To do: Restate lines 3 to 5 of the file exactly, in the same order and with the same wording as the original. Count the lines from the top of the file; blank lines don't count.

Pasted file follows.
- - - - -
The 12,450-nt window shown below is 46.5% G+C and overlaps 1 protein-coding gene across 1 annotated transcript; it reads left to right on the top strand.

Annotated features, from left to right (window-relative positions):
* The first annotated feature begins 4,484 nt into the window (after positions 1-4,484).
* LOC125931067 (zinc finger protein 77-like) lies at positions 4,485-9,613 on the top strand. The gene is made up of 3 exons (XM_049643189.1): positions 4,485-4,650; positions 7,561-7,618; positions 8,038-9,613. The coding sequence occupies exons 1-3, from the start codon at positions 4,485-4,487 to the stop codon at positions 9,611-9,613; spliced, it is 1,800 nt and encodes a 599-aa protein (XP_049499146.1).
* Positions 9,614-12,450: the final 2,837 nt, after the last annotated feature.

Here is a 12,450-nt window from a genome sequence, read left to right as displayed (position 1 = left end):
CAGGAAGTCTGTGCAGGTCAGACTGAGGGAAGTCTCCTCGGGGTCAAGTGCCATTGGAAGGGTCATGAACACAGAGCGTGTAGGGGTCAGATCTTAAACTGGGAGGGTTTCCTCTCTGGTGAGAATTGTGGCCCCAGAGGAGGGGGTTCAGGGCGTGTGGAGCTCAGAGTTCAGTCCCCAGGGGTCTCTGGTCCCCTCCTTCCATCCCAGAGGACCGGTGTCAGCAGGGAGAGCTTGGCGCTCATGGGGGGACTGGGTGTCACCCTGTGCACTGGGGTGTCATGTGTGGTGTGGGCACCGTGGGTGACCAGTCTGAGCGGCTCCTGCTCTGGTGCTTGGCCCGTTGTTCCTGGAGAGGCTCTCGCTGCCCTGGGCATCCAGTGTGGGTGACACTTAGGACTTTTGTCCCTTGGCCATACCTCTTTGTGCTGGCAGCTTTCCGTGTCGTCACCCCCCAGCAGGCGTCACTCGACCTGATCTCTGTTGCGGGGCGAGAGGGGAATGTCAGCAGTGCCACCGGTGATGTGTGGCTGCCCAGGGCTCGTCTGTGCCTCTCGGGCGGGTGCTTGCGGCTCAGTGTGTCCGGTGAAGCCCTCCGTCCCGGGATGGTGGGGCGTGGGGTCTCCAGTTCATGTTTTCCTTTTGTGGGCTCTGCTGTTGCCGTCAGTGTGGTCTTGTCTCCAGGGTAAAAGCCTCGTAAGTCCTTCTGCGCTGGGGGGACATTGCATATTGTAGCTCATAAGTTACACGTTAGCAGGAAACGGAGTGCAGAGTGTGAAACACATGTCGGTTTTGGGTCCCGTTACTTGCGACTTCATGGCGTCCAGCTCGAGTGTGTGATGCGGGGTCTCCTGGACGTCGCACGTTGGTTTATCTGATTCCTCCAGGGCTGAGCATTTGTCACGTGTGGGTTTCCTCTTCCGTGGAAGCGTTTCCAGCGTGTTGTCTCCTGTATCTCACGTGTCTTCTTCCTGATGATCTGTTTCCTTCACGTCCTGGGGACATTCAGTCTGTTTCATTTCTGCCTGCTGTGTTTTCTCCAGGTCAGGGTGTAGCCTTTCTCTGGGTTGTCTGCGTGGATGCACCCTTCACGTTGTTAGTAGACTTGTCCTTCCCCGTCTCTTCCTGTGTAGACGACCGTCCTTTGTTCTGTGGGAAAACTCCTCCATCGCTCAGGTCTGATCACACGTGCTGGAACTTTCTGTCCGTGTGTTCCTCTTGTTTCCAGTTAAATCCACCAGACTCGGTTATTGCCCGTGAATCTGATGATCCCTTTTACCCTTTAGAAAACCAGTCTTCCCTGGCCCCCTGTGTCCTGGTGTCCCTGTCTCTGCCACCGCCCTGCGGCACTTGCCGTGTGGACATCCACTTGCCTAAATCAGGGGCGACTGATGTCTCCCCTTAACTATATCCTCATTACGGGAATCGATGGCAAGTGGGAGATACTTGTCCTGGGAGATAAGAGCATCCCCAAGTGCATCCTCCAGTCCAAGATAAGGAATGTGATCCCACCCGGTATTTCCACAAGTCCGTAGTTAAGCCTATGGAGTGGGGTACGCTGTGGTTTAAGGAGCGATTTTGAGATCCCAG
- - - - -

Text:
* The first annotated feature begins 4,484 nt into the window (after positions 1-4,484).
* LOC125931067 (zinc finger protein 77-like) lies at positions 4,485-9,613 on the top strand. The gene is made up of 3 exons (XM_049643189.1): positions 4,485-4,650; positions 7,561-7,618; positions 8,038-9,613. The coding sequence occupies exons 1-3, from the start codon at positions 4,485-4,487 to the stop codon at positions 9,611-9,613; spliced, it is 1,800 nt and encodes a 599-aa protein (XP_049499146.1).
* Positions 9,614-12,450: the final 2,837 nt, after the last annotated feature.